Sunday, July 07, 2019

The myth of Nehru and the IITs!

The projection of Nehru as a visionary statesman was a carefully crafted enterprise and incorporated into it were many orchestrated myths. These include the establishment of institutions of excellence (officially Institutions of National Importance or INIs) like the IITs and IIMs. It is another matter though that by the time the first IIM was established in November 1961 Nehru had a job explaining about blades of grass and barren lands in the parliament and exactly a year before the Chinese ended his misery — of having to explain about blades of grass and barren lands in the parliament

Were there no institutions of excellence in ‘India that is Bharat’ (as the Constitution describes it) before the scientific-tempered Nehru waved his magic wand to fill the void? It would not please the secular historians if you said there were. But first let us look at what the scientific-tempered Nehru did to the ‘Ministry of Education’ itself, as the ‘Ministry of Human Resources Development’ was known then. 

A look at the range and sweep of functions that the Ministry handles is mind-boggling. To put it succinctly, it determines what we learn about our past; what we do with our present and how we shape our future. The Ministry has two broad divisions, the ‘Department of School Education and Literacy’ and the ‘Department of Higher Education’. The latter superintends a number of institutions which include the University Grants Commission (UGC), the All India Council of Technical Education (AICTE), the National Council of Educational Research and Training (NCERT), the Central Universities, the IITs the IIMs, the Central Board of Secondary Education (CBSE) et al. 

In 2014 Abhishek Manu Singhvi was ‘astonished’ to learn that the newly appointed HRD minister was “not [even] a graduate”. Have you ever wondered about the educational qualifications of India’s first Education Minister, chosen by Nehru to superintend a ministry that was to superintend the institutions of excellence and, research and development in science, engineering, technology, not to speak of humanities and social sciences?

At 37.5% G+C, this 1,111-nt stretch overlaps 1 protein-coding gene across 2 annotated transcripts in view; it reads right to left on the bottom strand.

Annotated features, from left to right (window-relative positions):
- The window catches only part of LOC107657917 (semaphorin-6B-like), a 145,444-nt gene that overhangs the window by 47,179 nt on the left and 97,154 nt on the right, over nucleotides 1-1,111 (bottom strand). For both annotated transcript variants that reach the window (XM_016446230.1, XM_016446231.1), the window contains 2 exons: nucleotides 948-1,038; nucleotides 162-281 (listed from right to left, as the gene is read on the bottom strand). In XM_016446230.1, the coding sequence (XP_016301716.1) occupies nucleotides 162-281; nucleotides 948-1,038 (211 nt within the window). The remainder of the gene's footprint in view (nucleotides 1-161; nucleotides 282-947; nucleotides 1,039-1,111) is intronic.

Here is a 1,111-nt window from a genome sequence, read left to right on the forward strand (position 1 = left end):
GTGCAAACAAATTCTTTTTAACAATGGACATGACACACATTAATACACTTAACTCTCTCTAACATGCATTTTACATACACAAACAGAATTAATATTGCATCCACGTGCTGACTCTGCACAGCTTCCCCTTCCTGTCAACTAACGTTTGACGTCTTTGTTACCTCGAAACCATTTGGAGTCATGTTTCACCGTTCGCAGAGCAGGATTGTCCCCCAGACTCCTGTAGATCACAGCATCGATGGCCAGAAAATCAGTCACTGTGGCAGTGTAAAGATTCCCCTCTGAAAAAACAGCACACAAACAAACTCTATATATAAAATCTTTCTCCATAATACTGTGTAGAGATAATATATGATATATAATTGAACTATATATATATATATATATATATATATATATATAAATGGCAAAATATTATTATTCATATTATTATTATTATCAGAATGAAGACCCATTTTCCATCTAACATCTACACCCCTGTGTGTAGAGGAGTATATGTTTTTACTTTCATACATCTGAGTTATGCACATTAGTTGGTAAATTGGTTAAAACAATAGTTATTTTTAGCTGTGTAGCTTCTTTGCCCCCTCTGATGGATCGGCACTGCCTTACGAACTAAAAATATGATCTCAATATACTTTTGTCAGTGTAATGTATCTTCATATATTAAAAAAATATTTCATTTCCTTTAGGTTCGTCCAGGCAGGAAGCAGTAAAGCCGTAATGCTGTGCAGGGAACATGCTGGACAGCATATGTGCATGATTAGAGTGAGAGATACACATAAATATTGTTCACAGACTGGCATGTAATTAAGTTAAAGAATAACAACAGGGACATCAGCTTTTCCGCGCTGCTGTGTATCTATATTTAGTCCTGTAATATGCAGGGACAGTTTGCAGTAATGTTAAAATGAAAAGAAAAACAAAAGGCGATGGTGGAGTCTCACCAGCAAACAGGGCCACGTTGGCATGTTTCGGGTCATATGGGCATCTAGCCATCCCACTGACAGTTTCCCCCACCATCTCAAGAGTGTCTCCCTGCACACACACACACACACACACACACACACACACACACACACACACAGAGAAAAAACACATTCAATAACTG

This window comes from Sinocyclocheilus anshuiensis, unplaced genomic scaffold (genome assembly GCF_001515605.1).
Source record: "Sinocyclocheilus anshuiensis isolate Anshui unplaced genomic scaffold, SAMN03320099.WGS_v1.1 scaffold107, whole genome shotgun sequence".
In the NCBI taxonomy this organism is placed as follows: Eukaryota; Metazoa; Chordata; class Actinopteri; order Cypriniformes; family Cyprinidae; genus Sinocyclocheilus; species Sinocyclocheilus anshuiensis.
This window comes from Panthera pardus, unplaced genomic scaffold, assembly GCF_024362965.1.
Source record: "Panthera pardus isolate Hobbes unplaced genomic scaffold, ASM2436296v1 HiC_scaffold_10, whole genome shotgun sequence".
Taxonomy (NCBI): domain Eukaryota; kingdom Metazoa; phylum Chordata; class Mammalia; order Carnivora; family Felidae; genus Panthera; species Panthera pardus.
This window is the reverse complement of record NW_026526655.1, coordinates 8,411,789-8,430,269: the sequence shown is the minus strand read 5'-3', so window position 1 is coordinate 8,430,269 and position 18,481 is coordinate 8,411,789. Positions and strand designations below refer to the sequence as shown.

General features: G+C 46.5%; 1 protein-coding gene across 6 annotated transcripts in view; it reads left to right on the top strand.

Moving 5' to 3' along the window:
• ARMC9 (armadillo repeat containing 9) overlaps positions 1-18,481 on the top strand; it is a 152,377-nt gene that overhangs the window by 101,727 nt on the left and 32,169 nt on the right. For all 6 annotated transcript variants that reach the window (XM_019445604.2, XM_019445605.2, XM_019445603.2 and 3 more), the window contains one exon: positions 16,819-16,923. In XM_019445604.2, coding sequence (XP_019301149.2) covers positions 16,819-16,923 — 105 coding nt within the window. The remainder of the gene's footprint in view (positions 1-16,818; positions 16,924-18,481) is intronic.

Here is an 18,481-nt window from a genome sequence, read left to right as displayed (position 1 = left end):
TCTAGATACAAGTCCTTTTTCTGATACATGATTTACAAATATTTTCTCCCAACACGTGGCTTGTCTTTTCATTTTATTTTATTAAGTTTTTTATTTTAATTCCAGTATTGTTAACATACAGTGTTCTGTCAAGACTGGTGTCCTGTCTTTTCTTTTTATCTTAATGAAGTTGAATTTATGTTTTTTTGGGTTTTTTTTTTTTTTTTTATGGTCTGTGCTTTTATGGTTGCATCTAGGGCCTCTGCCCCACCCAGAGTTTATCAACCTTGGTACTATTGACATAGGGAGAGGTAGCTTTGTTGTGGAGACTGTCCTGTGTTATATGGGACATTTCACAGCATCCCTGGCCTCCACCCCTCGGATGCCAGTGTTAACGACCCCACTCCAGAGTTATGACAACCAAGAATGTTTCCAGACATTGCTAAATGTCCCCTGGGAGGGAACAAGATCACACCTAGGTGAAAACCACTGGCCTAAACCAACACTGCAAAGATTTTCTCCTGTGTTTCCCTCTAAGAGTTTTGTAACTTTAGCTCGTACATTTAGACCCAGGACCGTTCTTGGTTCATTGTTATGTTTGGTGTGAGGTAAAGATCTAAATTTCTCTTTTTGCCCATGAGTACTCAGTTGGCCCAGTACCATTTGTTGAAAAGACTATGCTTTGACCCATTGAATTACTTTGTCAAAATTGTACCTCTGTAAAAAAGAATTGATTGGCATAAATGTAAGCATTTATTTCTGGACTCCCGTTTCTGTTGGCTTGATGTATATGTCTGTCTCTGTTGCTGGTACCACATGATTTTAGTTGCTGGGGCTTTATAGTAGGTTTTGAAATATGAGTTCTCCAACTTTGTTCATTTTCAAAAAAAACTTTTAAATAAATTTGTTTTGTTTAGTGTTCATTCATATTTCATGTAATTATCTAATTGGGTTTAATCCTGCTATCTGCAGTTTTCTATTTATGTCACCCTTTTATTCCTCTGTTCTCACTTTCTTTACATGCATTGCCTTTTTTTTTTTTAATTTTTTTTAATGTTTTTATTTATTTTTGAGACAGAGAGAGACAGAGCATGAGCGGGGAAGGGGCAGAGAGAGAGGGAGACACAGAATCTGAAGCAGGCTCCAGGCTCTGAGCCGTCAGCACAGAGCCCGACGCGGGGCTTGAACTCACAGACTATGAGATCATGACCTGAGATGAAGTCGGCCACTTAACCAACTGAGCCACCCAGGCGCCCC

Nehru’s chosen Education Minister was Maulana Sayyid Abul Kalam Ghulam Muhiyuddin Ahmed bin Khairuddin Al-Hussaini Azad! That was a mouthful; wasn’t it? He was born in Mecca but his family relocated to Calcutta in 1890. What were his qualifications for supervising the crucial ministry of education? Maulana Abul Kalam Azad was ‘home-schooled and self-taught’! There need be no objection on that count. A ‘home-schooled and self-taught’ person could turn out to be a genius. But would Nehru have appointed a ‘home-schooled and self-taught’ ‘Shankaracharya’ as India’s education minister? 

Azad’s activities during and after the freedom movement should leave no one in doubt about his inclinations. He inveigled Gandhi and other Congress leaders into supporting the Khilafat movement in far away Turkey, a movement with which India had nothing to do. It was an ill-advised quid pro quo by the Congress leaders for co-opting influential Muslim leaders into the freedom movement; a quid pro quo the nation would live down to regret. Azad and fellow Khilafat leaders Mukhtar Ahmad Ansari, Hakim Ajmal Khan along with others founded the Jamia Millia Islamia in Lucknow in 1920. It was later shifted to Delhi. The Mohammedan Anglo-Oriental College, the precursor of the Aligarh Muslim University had already been in existence since 1875. In another of those secular anomalies of ‘India that is Bharat’, these two institutions of higher learning, funded by the people of India, cater exclusively to the Muslim community. Azad proposed reserving houses vacated by Muslims displaced during partition for Muslims in India. He was in favour of Muslim personal laws as opposed to a uniform civil code (UCC).